Cycle Tasmania, Mountain Bike Ride, Dismal Swamp
Riding through the rainforest Dismal Swamp...tough name, tough track at the edge of Australia’s largest temperate rainforest. The track is divided into three loops of increasing technical difficulty - less experienced riders might want to limit themselves to the Wandering Wombat and Blue Tongue loops. Note that Dismal Swamp’s gates close at 5pm November to March and 4pm October to April, with a hefty call-out fee to unlock them.
A trio of linked, purpose-built mountain bike tracks in dense rainforest. The clay soil can get slippery after rain - a fairly typical event in a rainforest.
All three tracks can be ridden in one direction only, keeping to a minimum the number of riders you’ll encounter, as does the remoteness of the location.
Travel about 35 kilometres west along the A2 from Smithton, into the far northwest corner of the state, to reach Dismal Swamp.
Food and Drink
There’s a cafe inside the Dismal Swamp visitor centre.
Park up the bike and pay a visit to the sinkhole that forms the basis of Dismal Swamp, plummeting down a 110-metre slide to the forest floor.
Blanketing Tasmania’s northwest corner is the Tarkine, the largest tract of temperate rainforest (4500 square kilometres) in the country. At its northern fringe, Forestry Tasmania has created the Dismal Swamp tourist venture offering walking tracks, a 110-metre- high slide to the forest floor and one of Tasmania’s few purpose-built mountain bike tracks. Known as The Edge, the track consists of three interconnected loops - the Wandering Wombat, Blue Tongue and Deviant Devil - pushing deep into the blackwood forest, each one more difficult and technical than the last.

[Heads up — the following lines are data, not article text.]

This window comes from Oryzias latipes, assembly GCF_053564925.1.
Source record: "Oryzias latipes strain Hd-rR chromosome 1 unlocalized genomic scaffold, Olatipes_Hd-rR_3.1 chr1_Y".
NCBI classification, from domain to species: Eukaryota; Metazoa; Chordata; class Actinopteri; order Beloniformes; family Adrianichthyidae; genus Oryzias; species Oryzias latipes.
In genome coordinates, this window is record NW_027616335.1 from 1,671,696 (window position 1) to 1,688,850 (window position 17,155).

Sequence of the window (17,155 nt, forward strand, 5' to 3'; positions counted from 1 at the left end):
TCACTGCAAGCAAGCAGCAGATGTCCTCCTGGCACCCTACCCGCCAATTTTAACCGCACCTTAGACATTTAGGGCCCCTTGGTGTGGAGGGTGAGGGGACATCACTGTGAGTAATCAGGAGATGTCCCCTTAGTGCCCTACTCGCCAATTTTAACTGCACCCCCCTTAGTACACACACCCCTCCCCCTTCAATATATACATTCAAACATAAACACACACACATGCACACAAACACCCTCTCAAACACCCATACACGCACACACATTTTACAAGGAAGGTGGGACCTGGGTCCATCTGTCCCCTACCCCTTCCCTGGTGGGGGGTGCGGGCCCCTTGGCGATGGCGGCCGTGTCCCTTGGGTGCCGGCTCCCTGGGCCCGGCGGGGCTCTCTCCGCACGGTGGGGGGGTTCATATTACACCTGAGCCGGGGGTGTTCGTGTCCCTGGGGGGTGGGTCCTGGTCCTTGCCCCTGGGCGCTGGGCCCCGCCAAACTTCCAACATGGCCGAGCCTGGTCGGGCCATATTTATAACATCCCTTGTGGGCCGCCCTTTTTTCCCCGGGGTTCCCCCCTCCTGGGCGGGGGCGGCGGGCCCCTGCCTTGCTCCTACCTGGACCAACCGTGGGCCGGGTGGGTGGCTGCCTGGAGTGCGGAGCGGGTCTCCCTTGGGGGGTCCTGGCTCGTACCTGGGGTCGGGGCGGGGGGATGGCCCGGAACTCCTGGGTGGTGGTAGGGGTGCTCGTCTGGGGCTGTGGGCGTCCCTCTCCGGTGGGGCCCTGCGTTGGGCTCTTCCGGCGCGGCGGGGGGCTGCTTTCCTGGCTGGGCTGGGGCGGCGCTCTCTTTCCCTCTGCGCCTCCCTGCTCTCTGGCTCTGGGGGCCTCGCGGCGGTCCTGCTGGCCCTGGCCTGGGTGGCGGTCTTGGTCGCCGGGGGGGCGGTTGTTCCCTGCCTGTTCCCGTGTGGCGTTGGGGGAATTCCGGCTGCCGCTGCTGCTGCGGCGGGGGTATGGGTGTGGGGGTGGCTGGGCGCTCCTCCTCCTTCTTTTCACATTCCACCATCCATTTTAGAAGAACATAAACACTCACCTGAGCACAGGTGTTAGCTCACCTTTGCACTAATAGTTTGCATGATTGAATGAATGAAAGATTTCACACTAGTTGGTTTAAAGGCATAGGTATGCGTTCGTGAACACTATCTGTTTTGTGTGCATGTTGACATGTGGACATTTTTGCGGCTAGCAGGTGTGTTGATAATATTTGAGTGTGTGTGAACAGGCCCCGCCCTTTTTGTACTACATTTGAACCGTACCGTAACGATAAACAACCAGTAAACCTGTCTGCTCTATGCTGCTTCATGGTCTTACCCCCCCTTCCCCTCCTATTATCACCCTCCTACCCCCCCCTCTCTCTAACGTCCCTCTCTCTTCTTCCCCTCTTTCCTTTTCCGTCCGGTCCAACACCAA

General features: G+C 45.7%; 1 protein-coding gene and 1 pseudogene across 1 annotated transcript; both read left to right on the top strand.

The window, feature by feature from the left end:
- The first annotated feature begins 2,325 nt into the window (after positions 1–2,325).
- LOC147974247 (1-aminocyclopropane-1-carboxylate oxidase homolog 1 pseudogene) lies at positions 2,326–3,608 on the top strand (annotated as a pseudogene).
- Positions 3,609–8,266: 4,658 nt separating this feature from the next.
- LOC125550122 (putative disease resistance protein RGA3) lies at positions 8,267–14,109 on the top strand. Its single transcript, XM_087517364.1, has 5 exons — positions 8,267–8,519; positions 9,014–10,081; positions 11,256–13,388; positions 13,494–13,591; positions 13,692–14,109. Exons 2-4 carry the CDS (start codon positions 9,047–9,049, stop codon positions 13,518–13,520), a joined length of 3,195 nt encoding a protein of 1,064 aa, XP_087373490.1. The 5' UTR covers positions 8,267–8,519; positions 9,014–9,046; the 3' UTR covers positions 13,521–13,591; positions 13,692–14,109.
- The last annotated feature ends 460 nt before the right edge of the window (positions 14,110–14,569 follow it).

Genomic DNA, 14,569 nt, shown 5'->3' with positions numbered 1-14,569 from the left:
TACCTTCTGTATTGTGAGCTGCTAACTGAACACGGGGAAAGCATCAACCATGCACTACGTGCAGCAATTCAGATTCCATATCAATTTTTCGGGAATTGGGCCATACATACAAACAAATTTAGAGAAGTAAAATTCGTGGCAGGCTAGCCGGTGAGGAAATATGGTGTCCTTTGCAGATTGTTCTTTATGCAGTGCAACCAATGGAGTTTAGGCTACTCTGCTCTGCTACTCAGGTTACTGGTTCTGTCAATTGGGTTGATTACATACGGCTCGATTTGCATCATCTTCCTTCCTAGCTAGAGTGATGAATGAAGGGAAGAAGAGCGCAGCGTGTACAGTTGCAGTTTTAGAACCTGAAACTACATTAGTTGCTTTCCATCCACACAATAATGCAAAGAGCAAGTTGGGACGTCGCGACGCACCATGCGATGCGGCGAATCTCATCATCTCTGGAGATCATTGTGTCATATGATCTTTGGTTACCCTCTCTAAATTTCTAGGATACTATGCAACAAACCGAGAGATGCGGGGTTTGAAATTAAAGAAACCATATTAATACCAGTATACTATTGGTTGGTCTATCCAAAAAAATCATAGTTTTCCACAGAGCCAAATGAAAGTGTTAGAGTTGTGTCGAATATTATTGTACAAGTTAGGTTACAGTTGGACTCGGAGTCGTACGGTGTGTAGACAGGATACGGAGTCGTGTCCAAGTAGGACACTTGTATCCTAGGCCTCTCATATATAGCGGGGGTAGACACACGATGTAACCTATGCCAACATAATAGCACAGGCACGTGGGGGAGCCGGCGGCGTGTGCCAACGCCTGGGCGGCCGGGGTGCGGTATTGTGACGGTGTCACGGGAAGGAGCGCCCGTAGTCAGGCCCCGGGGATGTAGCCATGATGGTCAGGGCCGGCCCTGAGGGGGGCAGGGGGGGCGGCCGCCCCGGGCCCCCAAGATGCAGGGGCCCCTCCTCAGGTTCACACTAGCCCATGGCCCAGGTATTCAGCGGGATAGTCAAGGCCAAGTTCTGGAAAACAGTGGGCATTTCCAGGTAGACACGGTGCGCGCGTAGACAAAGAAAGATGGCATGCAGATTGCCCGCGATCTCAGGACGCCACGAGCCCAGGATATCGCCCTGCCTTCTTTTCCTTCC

By the car park, two signs welcome you onto the track: an archway marking the start of the gentle Wandering Wombat track; and a warning about snakes - try to focus on the first sign. The Wandering Wombat is little more than a forest path, hard-rolled and gravelly, gently rising and falling through the rainforest and ferny gullies. The Blue Tongue offers more singletrack and more climbing (and is also slushier after rain), heading further into the forest before hooking up with the aptly named Deviant Devil. This final loop is pure singletrack, with a tight, twisting beginning that’s hairpin upon hairpin. If you don’t like what you see, you can double back on the tester track after 400 metres. Past the tester track junction the track does become a little more free-flowing, but it’s temporary.
As the track turns back on itself at The Landing, beside a vehicle track, the real crux of this trail begins. A section through a narrow gully here is particularly tight, with some steep climbs and plunging drops - there’s also a nervy leap between two trees on the final climb out of the gully if you care to take it.
From here, the Deviant Devil is as tight and twisting as the small intestines, with sharp pinch after sharp pinch and tree roots groping across the path. There’s a steep drop as you rejoin the Blue Tongue track, but after the previous two kilometres this trail should seem like a roll through the park, even if it didn’t on the ride out. The Blue Tongue track leads back to the Wandering Wombat and a gentle winding end.
8.002 km / 4.972 mi
181 m / 594 ft
181 m / 594 ft
108 m / 354 ft